Honoring David Bordwell, game-changing film historian and leader for the WCFTR

By Eric Hoyt

At the WCFTR, we are grieving the loss of one of our leaders and dear friends.

David Bordwell, emeritus professor of Film, passed away last week at his home in Madison, Wisconsin. His enormous contributions to the University of Wisconsin-Madison and, more broadly, the scholarly study of film are described in the obituary, prepared with care and affection by his faculty colleagues in the Communication Arts Department. Additional tributes have been pouring out across social media platforms, listserves, and group chats. David touched so many lives.

Here, on the WCFTR’s blog, we want to call attention to David’s tremendous impact upon the Center. Simply put, David Bordwell was and will remain one of the most important individuals in the WCFTR’s history.

David Bordwell portrait

David Bordwell was a leader to us in so many ways. He served as the Director of the WCFTR from 1985-1987 and, again, from 2000-2003. He was not the longest-serving director (a distinction that belongs to his colleague, Tino Balio, who led the Center through its period of rapid growth in the 1960s and 1970s). However, David’s contributions to the Center were highly significant. As Director, he facilitated the acquisition of several 35mm and 16mm film collections, including films from Hong Kong and Taiwan. He was a fierce advocate for the importance of studying cinema as a global art form. Yes, we are a research center located in Madison, Wisconsin. But exciting research questions — and the collections needed to study them — span time, space, and state and national boundaries. David pushed back against narrow collecting policies (e.g., only American films and filmmakers), and our archive today is stronger as a result.

Our archive today is also much stronger today because David, with his spouse and intellectual partner Kristin Thompson, generously donated their own collection to the WCFTR. As you can see in the finding aid, the collection is a treasure trove of notes, clippings, letters, and much more documenting their work on field-changing books such as Film Art, Film History, and, with Janet Staiger, The Classical Hollywood Cinema. Materials related to their teaching and influential blog, Observations on Film Art, are also included. So too are laserdiscs and other media objects. Moreover, David and Kristin generously donated their collection of hundreds of journal and magazine issues to the Media History Digital Library (MHDL) and Lantern, which David championed from the beginning. We have already scanned dozens of public domain issues of Film Culture from their collection, and we look forward to adding many more magazines from their collection to the MHDL.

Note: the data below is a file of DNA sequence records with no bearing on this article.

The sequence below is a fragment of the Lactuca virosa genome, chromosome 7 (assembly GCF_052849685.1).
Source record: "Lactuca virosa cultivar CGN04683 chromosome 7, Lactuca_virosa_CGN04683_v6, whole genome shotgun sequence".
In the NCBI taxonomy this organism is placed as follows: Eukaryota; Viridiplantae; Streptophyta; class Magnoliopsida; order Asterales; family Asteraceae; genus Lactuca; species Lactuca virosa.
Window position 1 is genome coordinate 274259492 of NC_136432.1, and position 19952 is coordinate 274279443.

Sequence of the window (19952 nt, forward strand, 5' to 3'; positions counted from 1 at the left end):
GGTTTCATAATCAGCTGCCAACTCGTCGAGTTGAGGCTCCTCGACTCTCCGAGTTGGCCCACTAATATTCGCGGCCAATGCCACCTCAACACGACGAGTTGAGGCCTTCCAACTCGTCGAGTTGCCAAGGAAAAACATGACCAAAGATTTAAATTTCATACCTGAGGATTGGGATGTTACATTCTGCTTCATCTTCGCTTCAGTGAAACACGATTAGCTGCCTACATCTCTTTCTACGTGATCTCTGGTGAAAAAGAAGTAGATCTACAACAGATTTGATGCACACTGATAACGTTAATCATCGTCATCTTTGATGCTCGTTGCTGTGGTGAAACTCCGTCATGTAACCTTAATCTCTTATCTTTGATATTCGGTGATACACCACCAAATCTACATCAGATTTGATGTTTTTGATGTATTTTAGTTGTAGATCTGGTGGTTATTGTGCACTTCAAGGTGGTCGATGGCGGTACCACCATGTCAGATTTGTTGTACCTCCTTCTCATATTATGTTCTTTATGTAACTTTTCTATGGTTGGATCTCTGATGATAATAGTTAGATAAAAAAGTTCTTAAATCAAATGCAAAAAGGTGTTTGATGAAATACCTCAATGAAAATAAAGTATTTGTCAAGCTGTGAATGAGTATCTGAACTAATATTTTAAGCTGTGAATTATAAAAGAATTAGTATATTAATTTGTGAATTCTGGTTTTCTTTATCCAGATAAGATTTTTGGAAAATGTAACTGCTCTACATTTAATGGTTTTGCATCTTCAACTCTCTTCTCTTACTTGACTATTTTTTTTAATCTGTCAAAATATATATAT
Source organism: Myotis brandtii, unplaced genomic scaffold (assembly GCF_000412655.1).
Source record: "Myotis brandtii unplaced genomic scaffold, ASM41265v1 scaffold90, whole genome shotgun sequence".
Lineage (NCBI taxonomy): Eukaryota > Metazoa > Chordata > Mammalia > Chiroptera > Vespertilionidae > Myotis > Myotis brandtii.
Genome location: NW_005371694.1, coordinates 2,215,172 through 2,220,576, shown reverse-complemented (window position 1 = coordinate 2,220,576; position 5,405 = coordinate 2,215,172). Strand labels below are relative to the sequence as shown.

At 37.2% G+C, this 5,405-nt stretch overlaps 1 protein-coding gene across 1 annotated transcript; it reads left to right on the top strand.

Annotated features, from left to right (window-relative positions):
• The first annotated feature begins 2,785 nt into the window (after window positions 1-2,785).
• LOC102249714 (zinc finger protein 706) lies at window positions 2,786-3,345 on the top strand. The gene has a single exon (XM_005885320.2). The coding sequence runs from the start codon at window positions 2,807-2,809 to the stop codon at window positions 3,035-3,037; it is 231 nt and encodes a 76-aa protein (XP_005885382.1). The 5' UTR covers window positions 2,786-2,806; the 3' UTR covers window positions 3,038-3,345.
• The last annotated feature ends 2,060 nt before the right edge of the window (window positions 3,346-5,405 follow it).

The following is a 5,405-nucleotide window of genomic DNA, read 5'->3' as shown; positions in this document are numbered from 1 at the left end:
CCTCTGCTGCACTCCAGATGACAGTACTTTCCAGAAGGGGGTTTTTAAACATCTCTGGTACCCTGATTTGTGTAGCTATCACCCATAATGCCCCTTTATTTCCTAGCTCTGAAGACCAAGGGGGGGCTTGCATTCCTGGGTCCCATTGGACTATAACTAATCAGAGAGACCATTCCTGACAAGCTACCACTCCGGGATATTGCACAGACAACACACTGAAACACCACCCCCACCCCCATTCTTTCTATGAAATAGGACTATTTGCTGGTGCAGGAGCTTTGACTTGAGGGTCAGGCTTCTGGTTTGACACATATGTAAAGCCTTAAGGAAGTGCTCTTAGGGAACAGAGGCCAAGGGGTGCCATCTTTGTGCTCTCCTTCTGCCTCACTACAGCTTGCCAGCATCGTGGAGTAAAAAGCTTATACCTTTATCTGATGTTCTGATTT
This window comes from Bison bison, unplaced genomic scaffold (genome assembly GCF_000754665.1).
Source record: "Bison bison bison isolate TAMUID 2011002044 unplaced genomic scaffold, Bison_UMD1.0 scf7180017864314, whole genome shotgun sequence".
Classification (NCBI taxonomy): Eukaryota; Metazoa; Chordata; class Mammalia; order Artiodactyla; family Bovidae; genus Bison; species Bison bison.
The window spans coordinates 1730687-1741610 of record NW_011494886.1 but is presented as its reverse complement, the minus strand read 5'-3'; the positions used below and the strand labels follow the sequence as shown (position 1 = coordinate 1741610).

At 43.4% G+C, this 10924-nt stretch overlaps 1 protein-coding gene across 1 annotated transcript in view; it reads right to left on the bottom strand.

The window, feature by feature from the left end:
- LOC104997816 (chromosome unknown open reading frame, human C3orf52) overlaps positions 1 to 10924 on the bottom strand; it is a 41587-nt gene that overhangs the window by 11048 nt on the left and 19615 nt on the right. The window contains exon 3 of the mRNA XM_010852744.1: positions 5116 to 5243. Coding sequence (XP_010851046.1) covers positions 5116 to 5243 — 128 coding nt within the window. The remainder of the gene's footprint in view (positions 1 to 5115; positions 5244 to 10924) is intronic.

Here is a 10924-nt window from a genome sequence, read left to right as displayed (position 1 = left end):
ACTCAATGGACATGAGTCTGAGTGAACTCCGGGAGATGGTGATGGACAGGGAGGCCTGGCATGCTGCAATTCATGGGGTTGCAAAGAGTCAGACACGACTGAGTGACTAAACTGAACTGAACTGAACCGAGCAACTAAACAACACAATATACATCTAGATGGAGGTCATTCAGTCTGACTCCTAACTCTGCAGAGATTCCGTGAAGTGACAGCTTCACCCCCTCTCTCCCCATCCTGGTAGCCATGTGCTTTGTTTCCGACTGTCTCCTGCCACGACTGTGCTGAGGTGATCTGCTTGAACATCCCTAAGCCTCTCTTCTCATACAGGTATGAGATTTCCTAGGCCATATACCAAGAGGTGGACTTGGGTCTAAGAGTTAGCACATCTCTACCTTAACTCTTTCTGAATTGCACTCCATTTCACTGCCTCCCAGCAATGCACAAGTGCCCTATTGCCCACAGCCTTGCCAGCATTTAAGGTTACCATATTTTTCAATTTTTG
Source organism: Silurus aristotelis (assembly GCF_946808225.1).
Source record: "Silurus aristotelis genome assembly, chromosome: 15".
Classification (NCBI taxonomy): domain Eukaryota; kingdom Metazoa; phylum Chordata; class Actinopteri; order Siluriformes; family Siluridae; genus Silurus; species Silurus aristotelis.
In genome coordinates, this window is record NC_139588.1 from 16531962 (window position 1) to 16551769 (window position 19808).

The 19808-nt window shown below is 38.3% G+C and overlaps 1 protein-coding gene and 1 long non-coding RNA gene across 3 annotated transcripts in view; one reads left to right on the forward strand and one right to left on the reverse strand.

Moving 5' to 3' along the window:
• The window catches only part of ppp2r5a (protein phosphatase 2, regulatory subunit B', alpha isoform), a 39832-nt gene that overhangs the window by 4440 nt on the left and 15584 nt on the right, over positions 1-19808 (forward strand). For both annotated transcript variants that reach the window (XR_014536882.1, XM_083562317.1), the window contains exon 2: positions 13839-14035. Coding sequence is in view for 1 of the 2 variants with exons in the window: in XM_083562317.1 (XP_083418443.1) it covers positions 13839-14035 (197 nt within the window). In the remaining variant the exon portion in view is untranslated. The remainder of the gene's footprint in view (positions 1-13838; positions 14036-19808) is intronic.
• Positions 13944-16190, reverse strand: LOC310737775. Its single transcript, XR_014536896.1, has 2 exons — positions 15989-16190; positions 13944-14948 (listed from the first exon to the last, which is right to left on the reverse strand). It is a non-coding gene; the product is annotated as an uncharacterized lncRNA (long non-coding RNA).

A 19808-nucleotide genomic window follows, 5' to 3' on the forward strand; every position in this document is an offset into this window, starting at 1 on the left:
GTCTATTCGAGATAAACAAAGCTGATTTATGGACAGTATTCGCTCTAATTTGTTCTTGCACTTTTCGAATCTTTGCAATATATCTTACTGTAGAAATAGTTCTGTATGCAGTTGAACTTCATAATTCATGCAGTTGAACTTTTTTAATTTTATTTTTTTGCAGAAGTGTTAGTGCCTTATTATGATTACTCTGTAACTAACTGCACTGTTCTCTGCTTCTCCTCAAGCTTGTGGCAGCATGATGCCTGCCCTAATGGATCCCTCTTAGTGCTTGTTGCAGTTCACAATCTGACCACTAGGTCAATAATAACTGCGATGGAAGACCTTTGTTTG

Beyond these direct and impactful contributions to the WCFTR, David has been a leader for us in more diffuse yet equally powerful ways. How many scholars have visited the WCFTR from hundreds or thousands of miles away because of something David told them, while at a conference or film festival, about our collections? How many students have formulated research questions and sought empirical answers in our archives because of David’s teaching and the example set by his scholarship? The number cannot be known. But it is massive. Profound.

David possessed boundless curiosity and enthusiasm for film history. You felt this when reading his books and blog—the passion and patience required for great research, along with his wonderful sense of humor and playfulness. You felt the traits even more powerfully in-person. You felt his energy. And you felt that you were part of something larger. Despite the fact that so much archival research takes place individually, in quiet rooms, the truth is that archives are massively collaborative enterprises and scholarship becomes meaningful when shared in community. David embodied this, and passed it on, again and again. Now, as we mourn Davis’s loss, we recognize that it’s on us to keep it going.